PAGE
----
Peña’s 18th-inning HR sends Astros past Mariners for sweep

Peña's 18th-inning HR sends Astros past Mariners for sweep

Jeremy Peña and the Houston Astros just kept going. Scoreless inning after scoreless inning, as day turned into night in front of a frenzied crowd in Seattle.

They eventually found a way. That’s how the Astros reached the AL Championship Series for the sixth straight year.

It’s just what they do.

Peña homered in the 18th inning, and the Astros beat the Mariners 1-0 on Saturday for a three-game sweep of their AL Division Series.

“These guys, they know not to panic,” Houston manager Dusty Baker said. “They don’t get too excited. They don’t get too down. It means a lot.”

Peña drove a slider from Penn Murfee deep to left-center for the rookie’s first playoff homer, providing the only run in an afternoon full of dominant pitching and empty trips to the plate.

The 18 innings matched the longest game in playoff history and the 6 hours, 22 minutes was the third-longest in time.

Exhausting for everyone? Absolutely. But exhilarating for the Astros.

“Man, that was a long game. But you still got to lock in, try to put together good at-bats,” Peña said. “I was just trying to stay inside the baseball, drove it in the gap.”

Spoiling Seattle’s first home playoff appearance since 2001, Houston continued its ALCS streak that began with its 2017 World Series title. Next up is the New York Yankees or Cleveland Guardians in Game 1 of the ALCS on Wednesday.

While Yordan Alvarez got the big hits in the first two games in Houston, it was Peña that set the table for Alvarez’s opportunities. As Game 3 made its way into its sixth hour, Peña delivered another painful blow to the Mariners that ended their short return to the postseason.

“We all know that we belong here now and we all know what it takes to get here and get beyond this point,” Seattle shortstop J.P. Crawford said.

After 21 years, Seattle fans welcomed playoff baseball back inside T-Mobile Park. They got their money’s worth, and then some.

Three previous playoff games reached the 18th inning, one involving Houston. The Astros beat the Atlanta Braves 7-6 in 18 innings in Game 4 of the 2005 NLDS on Chris Burke’s game-ending homer.

Game 2 of the 2014 NLDS between San Francisco and Washington and Game 3 of the 2018 World Series between Los Angeles and Boston also went 18 innings.

But those games had runs. This one failed to produce anything until Peña’s swing on a 3-2 pitch.

“I feel like in the playoffs you can’t try and do too much, especially the later the game goes,” Peña said.

Seattle’s best scoring chance was Julio Rodríguez’s line drive that thudded off the wall in the eighth. The Mariners had runners in scoring position in the 13th and 17th, but couldn’t get a key two-out hit against Houston’s superb bullpen.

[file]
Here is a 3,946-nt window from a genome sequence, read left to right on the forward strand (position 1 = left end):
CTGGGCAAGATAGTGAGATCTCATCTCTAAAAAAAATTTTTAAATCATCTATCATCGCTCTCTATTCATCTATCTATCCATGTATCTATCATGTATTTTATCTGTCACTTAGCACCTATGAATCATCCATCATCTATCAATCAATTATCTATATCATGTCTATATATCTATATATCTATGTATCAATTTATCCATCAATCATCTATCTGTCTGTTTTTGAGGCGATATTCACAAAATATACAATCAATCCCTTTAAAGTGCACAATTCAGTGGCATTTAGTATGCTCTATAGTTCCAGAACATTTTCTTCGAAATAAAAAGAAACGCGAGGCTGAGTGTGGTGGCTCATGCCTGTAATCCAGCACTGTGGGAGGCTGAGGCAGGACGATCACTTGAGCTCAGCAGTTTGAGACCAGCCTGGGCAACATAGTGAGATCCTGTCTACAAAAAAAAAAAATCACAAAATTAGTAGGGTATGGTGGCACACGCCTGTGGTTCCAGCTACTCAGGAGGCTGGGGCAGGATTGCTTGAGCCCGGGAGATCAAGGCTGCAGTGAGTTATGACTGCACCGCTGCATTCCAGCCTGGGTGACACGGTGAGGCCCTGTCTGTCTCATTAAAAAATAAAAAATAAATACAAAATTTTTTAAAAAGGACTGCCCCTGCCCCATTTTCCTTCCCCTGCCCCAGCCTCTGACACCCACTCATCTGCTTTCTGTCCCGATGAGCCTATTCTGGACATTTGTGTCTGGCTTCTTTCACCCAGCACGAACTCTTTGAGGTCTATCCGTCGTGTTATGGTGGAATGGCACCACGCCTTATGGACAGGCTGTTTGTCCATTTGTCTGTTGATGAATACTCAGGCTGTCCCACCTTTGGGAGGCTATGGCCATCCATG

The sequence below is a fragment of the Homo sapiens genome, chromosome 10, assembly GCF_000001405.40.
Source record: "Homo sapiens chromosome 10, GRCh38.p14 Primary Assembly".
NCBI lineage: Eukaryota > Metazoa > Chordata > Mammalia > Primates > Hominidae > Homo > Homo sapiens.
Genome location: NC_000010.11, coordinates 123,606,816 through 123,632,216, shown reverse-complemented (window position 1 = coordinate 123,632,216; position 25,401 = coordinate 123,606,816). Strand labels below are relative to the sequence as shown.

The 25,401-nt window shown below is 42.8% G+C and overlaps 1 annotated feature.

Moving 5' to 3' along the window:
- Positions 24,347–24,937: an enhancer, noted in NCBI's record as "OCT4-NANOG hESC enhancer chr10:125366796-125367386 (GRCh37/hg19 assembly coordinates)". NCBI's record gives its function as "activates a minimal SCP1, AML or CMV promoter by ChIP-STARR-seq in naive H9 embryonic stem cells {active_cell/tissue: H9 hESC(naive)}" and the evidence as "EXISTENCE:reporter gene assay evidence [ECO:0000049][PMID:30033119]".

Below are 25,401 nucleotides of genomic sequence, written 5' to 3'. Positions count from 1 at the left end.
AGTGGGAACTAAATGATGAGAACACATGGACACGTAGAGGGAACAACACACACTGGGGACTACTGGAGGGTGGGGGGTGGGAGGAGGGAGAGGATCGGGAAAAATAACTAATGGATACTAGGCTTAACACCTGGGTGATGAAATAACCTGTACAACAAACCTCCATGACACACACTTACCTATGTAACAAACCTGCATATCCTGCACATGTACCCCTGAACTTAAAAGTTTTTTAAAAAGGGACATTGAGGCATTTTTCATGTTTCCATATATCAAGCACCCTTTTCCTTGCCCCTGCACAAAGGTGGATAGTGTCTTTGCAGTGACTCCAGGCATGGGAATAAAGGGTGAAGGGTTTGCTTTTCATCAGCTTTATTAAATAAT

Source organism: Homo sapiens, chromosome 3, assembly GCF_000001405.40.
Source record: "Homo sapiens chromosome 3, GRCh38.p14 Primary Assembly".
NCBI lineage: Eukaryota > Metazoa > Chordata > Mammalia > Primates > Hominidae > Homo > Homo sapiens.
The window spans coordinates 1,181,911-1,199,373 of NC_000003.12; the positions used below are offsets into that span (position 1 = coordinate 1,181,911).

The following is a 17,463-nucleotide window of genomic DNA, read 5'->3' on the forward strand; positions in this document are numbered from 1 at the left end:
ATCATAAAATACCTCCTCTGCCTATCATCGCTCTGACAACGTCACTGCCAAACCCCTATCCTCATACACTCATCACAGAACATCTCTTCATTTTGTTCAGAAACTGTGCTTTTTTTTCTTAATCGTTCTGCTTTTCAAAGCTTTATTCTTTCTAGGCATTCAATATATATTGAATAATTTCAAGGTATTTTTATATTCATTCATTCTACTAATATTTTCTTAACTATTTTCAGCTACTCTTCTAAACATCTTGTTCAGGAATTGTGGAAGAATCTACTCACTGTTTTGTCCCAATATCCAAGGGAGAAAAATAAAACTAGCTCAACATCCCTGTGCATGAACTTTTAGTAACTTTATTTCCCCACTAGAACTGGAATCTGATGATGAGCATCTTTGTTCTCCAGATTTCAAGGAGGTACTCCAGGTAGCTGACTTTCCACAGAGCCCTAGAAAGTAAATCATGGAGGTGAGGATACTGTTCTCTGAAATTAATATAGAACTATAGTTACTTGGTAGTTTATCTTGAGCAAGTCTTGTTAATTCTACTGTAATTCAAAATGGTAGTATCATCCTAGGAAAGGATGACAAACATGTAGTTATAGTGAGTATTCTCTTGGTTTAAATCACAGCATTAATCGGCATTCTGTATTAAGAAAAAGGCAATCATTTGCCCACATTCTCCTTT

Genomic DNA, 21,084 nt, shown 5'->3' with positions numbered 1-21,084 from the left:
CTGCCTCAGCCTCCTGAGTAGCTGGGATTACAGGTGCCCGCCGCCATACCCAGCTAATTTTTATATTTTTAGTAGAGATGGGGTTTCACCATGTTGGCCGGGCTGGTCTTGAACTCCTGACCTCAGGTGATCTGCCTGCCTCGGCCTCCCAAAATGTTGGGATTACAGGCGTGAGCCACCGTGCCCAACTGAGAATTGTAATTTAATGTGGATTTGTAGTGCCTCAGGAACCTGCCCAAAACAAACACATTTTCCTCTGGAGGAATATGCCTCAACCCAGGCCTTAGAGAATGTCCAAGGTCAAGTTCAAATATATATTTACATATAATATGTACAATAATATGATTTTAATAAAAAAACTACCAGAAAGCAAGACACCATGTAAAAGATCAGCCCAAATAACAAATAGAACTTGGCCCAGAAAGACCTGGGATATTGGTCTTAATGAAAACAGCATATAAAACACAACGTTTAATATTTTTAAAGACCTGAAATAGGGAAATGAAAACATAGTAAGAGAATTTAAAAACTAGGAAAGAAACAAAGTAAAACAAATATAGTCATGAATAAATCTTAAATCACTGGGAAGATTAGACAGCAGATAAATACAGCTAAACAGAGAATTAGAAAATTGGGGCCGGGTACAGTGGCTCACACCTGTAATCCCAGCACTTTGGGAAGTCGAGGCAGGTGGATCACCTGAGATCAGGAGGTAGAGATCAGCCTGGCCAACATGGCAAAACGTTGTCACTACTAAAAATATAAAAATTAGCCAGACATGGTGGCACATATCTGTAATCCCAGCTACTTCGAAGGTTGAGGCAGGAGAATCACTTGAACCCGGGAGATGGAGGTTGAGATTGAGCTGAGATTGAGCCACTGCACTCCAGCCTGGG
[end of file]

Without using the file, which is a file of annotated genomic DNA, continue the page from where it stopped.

Unlike baseball’s regular season, there is no automatic runner when playoff games go to extra innings.

“They pitched great. They played a great series. They beat us,” Seattle manager Scott Servais said. “In my mind, and I think our players’ mind, is a break here or there goes our way in this series, it could have been a lot different. But end of the day, they got the big hits in each of the games and they end up winning them.”

Luis Garcia worked five innings for the win. The Astros bullpen allowed five hits and struck out 15 following six innings from starter Lance McCullers Jr.

“Watching the whole thing the guys are doing a really good job and I’m really proud of them. … I was just trying to help,” Garcia said.

Seattle’s bullpen was nearly just as good. After rookie George Kirby threw seven innings, nine Mariners relievers combined for 11 innings of five-hit ball.

The teams combined to strike out 42 times, topping the postseason record of 39 set by the Guardians and Rays last week in their AL wild-card matchup that was scoreless for 15 innings before Oscar Gonzalez’s home run sent Cleveland to the ALDS.

“Their pitching was phenomenal today as well. We kept putting the zero up there and kept putting the zero up there and you think we’re going to be able to break through because we have so many times,” Servais said. “It’s kind of what we’re accustomed to playing — those tight games and finding a way but there were no errors made in that game today.”

Houston advanced despite a rough performance for Jose Altuve, who went 0 for 8 in Game 3 for the first time in his career and was hitless in 16 at-bats in the series.

Altuve joined Xander Bogaerts in Game 3 of 2018 World Series versus the Dodgers as only players to go 0 for 8 or worse in a postseason game. But Houston’s other pieces came through, none bigger than its young shortstop who took on a prominent role after Carlos Correa departed in free agency.

Peña’s homer was his only hit in eight at-bats. But it was his contributions in the first two games that helped Houston travel to Seattle with a 2-0 lead in the series.

“In a team like this, with the pitching we have, with the defence we have, we never give up,” Altuve said. “We went out and played every single inning like it was the last inning. Putting everything we have, until Jeremy came and hit the big homer.”


Felix Hernandez threw out a ceremonial first pitch to a deafening ovation. Hernandez spent 15 seasons with the Mariners but never had the opportunity of pitching in the postseason. He won 169 games and had a career 3.42 ERA, last pitching for Seattle in 2019.


“We’re not going to forget this and coming into next year it will fuel us even more,” Seattle outfielder Jarred Kelenic said.


Seattle’s return to the postseason was played with a smoky haze and terrible air quality engulfing the Puget Sound region. A shift in winds and wildfire still smouldering in the Cascade Mountains created a dingy haze above T-Mobile Park. The air quality index in Seattle at first pitch registered at 161.

The Associated PressThe Associated Press

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